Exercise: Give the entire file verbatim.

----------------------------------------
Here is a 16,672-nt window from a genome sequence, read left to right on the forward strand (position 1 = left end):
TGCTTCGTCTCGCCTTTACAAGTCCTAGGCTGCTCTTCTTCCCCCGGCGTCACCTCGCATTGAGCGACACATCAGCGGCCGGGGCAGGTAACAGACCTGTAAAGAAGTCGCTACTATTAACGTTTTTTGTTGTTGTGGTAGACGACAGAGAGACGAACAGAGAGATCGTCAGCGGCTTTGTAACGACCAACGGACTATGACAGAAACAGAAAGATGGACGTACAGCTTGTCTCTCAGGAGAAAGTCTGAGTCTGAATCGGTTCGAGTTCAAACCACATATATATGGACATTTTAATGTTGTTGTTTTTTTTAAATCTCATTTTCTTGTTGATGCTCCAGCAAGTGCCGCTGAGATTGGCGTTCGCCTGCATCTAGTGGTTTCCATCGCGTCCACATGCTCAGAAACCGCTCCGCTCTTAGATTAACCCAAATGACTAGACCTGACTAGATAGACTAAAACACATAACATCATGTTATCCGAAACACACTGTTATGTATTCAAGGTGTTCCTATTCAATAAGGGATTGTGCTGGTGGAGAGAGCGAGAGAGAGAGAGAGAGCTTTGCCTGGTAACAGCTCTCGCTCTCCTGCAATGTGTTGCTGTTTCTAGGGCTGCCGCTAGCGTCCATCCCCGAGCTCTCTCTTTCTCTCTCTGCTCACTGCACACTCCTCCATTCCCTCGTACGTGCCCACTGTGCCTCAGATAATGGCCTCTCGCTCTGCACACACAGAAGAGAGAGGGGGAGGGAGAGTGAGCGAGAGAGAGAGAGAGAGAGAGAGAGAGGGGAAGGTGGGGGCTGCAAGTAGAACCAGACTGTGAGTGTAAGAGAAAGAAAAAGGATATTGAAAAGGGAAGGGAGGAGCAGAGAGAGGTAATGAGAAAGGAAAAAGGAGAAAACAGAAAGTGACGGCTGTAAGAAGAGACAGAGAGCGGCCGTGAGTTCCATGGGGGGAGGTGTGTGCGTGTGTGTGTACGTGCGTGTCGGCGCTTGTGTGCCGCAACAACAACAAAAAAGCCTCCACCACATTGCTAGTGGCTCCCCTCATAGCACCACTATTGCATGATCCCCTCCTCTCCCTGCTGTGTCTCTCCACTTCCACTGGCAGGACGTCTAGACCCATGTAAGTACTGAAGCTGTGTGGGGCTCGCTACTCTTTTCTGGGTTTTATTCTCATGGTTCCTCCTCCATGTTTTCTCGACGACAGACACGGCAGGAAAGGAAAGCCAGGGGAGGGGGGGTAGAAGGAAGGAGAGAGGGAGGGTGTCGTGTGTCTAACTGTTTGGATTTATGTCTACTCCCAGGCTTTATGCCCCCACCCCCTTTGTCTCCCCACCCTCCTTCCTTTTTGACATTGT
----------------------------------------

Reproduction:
Here is a 16,672-nt window from a genome sequence, read left to right on the forward strand (position 1 = left end):
TGCTTCGTCTCGCCTTTACAAGTCCTAGGCTGCTCTTCTTCCCCCGGCGTCACCTCGCATTGAGCGACACATCAGCGGCCGGGGCAGGTAACAGACCTGTAAAGAAGTCGCTACTATTAACGTTTTTTGTTGTTGTGGTAGACGACAGAGAGACGAACAGAGAGATCGTCAGCGGCTTTGTAACGACCAACGGACTATGACAGAAACAGAAAGATGGACGTACAGCTTGTCTCTCAGGAGAAAGTCTGAGTCTGAATCGGTTCGAGTTCAAACCACATATATATGGACATTTTAATGTTGTTGTTTTTTTTAAATCTCATTTTCTTGTTGATGCTCCAGCAAGTGCCGCTGAGATTGGCGTTCGCCTGCATCTAGTGGTTTCCATCGCGTCCACATGCTCAGAAACCGCTCCGCTCTTAGATTAACCCAAATGACTAGACCTGACTAGATAGACTAAAACACATAACATCATGTTATCCGAAACACACTGTTATGTATTCAAGGTGTTCCTATTCAATAAGGGATTGTGCTGGTGGAGAGAGCGAGAGAGAGAGAGAGAGCTTTGCCTGGTAACAGCTCTCGCTCTCCTGCAATGTGTTGCTGTTTCTAGGGCTGCCGCTAGCGTCCATCCCCGAGCTCTCTCTTTCTCTCTCTGCTCACTGCACACTCCTCCATTCCCTCGTACGTGCCCACTGTGCCTCAGATAATGGCCTCTCGCTCTGCACACACAGAAGAGAGAGGGGGAGGGAGAGTGAGCGAGAGAGAGAGAGAGAGAGAGAGAGAGGGGAAGGTGGGGGCTGCAAGTAGAACCAGACTGTGAGTGTAAGAGAAAGAAAAAGGATATTGAAAAGGGAAGGGAGGAGCAGAGAGAGGTAATGAGAAAGGAAAAAGGAGAAAACAGAAAGTGACGGCTGTAAGAAGAGACAGAGAGCGGCCGTGAGTTCCATGGGGGGAGGTGTGTGCGTGTGTGTGTACGTGCGTGTCGGCGCTTGTGTGCCGCAACAACAACAAAAAAGCCTCCACCACATTGCTAGTGGCTCCCCTCATAGCACCACTATTGCATGATCCCCTCCTCTCCCTGCTGTGTCTCTCCACTTCCACTGGCAGGACGTCTAGACCCATGTAAGTACTGAAGCTGTGTGGGGCTCGCTACTCTTTTCTGGGTTTTATTCTCATGGTTCCTCCTCCATGTTTTCTCGACGACAGACACGGCAGGAAAGGAAAGCCAGGGGAGGGGGGGTAGAAGGAAGGAGAGAGGGAGGGTGTCGTGTGTCTAACTGTTTGGATTTATGTCTACTCCCAGGCTTTATGCCCCCACCCCCTTTGTCTCCCCACCCTCCTTCCTTTTTGACATTGT